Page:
\pˈɔː], \pˈɔː], \p_ˈɔː]\
Definitions of PORE
- 2006 - WordNet 3.0
- 2011 - English Dictionary Database
- 2010 - New Age Dictionary Database
- 1919 - The Winston Simplified Dictionary
- 1920 - A practical medical dictionary.
- 1898 - Warner's pocket medical dictionary of today.
- 1899 - The american dictionary of the english language.
- 1894 - The Clarendon dictionary
- 1919 - The Concise Standard Dictionary of the English Language
- 1914 - Nuttall's Standard dictionary of the English language
- 1874 - Etymological and pronouncing dictionary of the English language
- 1920 - A dictionary of scientific terms.
- 1846 - Medical lexicon: a dictionary of medical science
- 1898 - American pocket medical dictionary
- 1916 - Appleton's medical dictionary
- 1871 - The Cabinet Dictionary of the English Language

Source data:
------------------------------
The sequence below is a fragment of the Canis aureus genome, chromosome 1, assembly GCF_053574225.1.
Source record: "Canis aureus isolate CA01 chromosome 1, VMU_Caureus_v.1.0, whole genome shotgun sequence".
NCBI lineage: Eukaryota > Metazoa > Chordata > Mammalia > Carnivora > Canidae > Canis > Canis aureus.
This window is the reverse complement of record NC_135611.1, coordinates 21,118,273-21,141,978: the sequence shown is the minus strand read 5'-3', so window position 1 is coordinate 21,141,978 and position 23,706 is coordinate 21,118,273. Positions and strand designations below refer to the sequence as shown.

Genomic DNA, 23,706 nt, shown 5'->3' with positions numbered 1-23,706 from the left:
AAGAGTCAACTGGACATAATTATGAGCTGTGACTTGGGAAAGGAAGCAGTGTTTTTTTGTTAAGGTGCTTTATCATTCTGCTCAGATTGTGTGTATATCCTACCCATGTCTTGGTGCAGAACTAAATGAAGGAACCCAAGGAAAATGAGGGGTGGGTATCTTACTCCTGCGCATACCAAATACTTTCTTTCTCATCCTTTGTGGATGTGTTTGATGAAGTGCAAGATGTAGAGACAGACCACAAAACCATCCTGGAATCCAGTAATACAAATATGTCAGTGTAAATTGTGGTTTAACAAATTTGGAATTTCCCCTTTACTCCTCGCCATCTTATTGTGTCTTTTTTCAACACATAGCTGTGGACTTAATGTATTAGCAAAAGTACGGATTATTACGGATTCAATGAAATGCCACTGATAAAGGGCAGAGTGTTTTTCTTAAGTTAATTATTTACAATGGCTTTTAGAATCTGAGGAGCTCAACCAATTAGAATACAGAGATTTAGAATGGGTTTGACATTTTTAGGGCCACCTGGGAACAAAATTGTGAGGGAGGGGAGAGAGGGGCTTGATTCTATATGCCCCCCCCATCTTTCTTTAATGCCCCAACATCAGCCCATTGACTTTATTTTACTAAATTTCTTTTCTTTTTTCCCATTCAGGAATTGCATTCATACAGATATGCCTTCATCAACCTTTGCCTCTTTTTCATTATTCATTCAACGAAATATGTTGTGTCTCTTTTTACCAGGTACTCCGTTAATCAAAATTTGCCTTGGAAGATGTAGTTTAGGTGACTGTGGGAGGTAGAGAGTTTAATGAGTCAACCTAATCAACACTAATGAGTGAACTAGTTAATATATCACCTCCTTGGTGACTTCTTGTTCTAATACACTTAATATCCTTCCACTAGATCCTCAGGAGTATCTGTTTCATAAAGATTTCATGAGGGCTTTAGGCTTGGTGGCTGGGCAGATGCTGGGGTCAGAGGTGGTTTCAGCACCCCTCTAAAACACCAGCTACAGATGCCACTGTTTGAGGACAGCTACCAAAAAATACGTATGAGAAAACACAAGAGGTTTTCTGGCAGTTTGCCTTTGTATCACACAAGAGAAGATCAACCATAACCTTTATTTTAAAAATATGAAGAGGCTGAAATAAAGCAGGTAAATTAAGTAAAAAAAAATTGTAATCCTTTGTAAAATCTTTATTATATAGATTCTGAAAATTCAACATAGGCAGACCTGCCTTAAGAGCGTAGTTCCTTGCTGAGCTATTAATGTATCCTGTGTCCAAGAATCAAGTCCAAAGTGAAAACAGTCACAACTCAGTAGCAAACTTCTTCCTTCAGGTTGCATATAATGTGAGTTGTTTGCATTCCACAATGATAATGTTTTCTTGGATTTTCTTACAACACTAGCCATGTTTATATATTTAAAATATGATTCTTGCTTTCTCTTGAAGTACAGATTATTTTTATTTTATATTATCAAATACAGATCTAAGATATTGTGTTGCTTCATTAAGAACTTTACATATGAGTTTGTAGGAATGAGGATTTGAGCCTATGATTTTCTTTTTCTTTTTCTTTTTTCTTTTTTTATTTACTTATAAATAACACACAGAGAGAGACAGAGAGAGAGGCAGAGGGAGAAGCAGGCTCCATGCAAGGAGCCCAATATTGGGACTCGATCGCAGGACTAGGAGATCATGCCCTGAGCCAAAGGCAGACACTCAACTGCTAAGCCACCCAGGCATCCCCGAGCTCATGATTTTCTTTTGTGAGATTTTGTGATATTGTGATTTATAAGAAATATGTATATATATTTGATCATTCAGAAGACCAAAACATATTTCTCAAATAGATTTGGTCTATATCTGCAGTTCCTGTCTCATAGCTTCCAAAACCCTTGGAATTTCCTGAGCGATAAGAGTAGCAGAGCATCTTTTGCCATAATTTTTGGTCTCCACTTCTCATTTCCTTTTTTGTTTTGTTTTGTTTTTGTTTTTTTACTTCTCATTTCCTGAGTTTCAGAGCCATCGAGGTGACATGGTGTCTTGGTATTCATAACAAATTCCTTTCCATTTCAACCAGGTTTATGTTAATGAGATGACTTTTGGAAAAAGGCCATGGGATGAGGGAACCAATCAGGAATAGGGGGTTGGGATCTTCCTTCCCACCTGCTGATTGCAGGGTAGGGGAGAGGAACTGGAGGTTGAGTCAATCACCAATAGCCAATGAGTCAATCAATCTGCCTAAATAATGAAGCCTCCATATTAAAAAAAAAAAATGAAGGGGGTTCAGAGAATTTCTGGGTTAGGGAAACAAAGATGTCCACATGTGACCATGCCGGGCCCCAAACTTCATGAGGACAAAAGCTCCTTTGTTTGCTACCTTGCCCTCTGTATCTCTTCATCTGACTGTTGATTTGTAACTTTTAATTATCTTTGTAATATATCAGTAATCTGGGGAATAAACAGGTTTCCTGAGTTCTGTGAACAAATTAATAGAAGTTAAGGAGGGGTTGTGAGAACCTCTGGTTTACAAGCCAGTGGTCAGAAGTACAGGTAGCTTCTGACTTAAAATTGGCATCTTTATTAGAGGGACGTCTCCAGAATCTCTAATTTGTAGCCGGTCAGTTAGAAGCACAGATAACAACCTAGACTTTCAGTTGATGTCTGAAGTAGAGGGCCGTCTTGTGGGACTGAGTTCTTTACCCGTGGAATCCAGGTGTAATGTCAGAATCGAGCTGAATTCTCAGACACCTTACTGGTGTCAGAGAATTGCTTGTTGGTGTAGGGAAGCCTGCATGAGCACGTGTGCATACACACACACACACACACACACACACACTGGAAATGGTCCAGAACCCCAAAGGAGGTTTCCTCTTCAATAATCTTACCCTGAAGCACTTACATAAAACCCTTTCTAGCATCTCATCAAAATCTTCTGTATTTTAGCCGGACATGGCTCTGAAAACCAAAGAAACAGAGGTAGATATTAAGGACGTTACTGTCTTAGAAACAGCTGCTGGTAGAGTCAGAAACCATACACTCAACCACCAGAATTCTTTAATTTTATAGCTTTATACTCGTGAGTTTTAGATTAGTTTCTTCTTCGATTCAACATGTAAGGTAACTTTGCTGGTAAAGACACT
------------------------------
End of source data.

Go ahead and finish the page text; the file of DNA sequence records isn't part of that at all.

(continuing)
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By Princeton University
By DataStellar Co., Ltd
By Oddity Software
By William Dodge Lewis, Edgar Arthur Singer
By Stedman, Thomas Lathrop
By William R. Warner
By Daniel Lyons
By William Hand Browne, Samuel Stehman Haldeman
By James Champlin Fernald
By Nuttall, P.Austin.
By Stormonth, James, Phelp, P. H.
By Henderson, I. F.; Henderson, W. D.
Anatomists have given this name to the openings at the extremities of vessels at the surface of different membranes. EXHALANT PORES have been supposed to exist in the exhalants, to transmit the fluids exhaled. - ABSORBENT PORES are employed in taking up parts that have to enter the circulation. Pores exist in the cuticle; yet Humboldt, with a powerful magnifying-glass, was unable to observe them. The pores of the skin have also been called spira'cula.
By Robley Dunglison
By Willam Alexander Newman Dorland
By Smith Ely Jelliffe
Word of the day
- A religious sect among East Indians who believe in transmigration of souls, and consequently abstain from use the flesh animals.